Article By: Simon Link
“Fine in principle but a failure in practice.” How far do you agree with this assessment of democracy?
Democracy, first created by Greek philosophers and thinkers, is a government system intended to serve the people by a small group of selected officials. This system works very well if the people are educated and the selected are wise. But with today’s world, as can be seen in American democracy; the system has been tarnished by greed and corruption to feed on those with no power, for the sole gain of the powerful. In practice, democracy has strayed from its origins and no longer is a true democracy.
Corruption is a very big problem in democratic capitalistic countries, as the ones with riches, control the country. Transparency, that is public access to the actual financial records of global banks run by democratic governments have been concealed. The very democratic institutions that were supposedly created to assist countries, primarily 3rd world countries, to gain economic and social stability, have been implicated in corruption. The International Monetary Fund or IMF has provided loans to unstable economies in return for certain conditions to be met; conditions which have left the country in even more dire condition. Due to corruption, nations have lost their resource wealth; they have had to pay back loans to the IMF through giving up their resources. The IMF has taken food right out of peasant’s mouths, with the selling of their corn stocks in order to cover interest payments for the loans. Other IMF and World Bank policies throughout Africa and Latin America have included slashing social programs; including firing teachers and health workers, unfair trade regulation and selling of public utilities and state property. These systems do not care whether the country which has taken the loan goes into further economic crisis, as long as they profit.
The fact that citizens of democratic societies are uninformed and therefore without the means to exercise true democracy to stop corruption is a key reason that corruption continues. The results of a major American research study were depressing; a majority of the population were unable to solve simple problems or even read properly. If the people are unable to know the truth, the government can misuse their power and people would still vote for them. Media is filtered by government-owned networks, this means the people only know the partial truth.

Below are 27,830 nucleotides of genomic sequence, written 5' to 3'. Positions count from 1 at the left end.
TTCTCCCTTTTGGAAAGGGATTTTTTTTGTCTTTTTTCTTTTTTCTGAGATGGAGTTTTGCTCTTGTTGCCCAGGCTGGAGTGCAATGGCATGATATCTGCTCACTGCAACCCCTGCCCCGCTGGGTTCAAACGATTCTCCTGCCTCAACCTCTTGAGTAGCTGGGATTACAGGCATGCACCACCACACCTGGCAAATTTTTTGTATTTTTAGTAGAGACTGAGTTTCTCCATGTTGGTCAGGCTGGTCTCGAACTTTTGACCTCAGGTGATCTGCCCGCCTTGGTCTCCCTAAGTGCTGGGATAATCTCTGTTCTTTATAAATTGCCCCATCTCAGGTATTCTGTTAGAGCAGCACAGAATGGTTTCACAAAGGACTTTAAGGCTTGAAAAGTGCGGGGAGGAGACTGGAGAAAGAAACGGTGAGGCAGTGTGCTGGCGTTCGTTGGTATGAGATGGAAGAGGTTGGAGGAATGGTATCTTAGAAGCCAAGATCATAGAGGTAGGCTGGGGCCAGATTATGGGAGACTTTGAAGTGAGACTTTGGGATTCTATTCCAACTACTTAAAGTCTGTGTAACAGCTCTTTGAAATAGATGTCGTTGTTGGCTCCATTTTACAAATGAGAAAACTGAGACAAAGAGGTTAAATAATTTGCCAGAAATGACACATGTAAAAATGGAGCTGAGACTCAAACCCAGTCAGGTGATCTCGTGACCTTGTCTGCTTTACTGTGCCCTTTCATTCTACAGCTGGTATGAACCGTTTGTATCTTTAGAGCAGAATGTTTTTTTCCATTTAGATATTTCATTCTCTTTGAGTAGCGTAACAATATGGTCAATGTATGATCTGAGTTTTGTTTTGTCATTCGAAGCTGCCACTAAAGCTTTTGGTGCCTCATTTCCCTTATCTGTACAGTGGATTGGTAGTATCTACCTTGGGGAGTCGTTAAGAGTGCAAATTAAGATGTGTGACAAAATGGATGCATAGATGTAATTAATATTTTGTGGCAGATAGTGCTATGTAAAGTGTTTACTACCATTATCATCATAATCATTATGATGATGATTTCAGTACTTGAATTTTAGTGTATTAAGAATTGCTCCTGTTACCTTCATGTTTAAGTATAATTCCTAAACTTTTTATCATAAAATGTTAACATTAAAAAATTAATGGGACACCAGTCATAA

Most people are unable to formulate their own ideas, if they do, they are not vocal about it or are not heard. As minority groups such as the American Indians, are still considered socially inferior; these people can protest all they want, but due to their social status they are not heard. They continue to face the challenges of losing ever more of their land to the government, for oil pipelines and mining without being compensated.
True democracy will probably never happen as long as greed is a part of human nature. Dr Peter Eiger, previous director of the World Bank, said that in the 25 years that he worked for the World Bank, systematic corruption had hindered countries from achieving their goals to help end poverty, end violence, and most importantly; end the suffering of people. Dr Eiger says
today’s global picture of corruption looks much brighter. Attitudes have changed; corruption is no longer seen as the norm but rather as a global crime. “Fighting corruption and strengthening democracy go hand in hand.” In strong democracies, governments are accountable, information is transparent, the press is free, citizens are informed and engaged, and civil society is strong. The same ingredients that make a true democracy, is the recipe that can end corruption.